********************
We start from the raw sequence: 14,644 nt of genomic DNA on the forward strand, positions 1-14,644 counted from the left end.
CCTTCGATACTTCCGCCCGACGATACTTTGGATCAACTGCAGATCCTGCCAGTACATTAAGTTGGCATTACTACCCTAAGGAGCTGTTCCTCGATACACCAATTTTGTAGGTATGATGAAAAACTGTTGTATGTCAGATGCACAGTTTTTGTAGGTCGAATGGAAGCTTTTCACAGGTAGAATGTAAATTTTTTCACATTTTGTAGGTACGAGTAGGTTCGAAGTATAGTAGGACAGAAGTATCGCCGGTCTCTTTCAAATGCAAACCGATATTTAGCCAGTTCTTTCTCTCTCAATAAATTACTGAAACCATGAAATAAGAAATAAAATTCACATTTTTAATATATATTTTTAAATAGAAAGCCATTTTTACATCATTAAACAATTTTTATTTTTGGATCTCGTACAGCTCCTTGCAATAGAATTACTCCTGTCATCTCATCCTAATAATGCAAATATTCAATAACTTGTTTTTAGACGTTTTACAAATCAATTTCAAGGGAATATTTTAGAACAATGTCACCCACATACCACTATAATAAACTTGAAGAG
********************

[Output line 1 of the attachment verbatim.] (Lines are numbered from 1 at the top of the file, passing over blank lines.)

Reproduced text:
We start from the raw sequence: 14,644 nt of genomic DNA on the forward strand, positions 1-14,644 counted from the left end.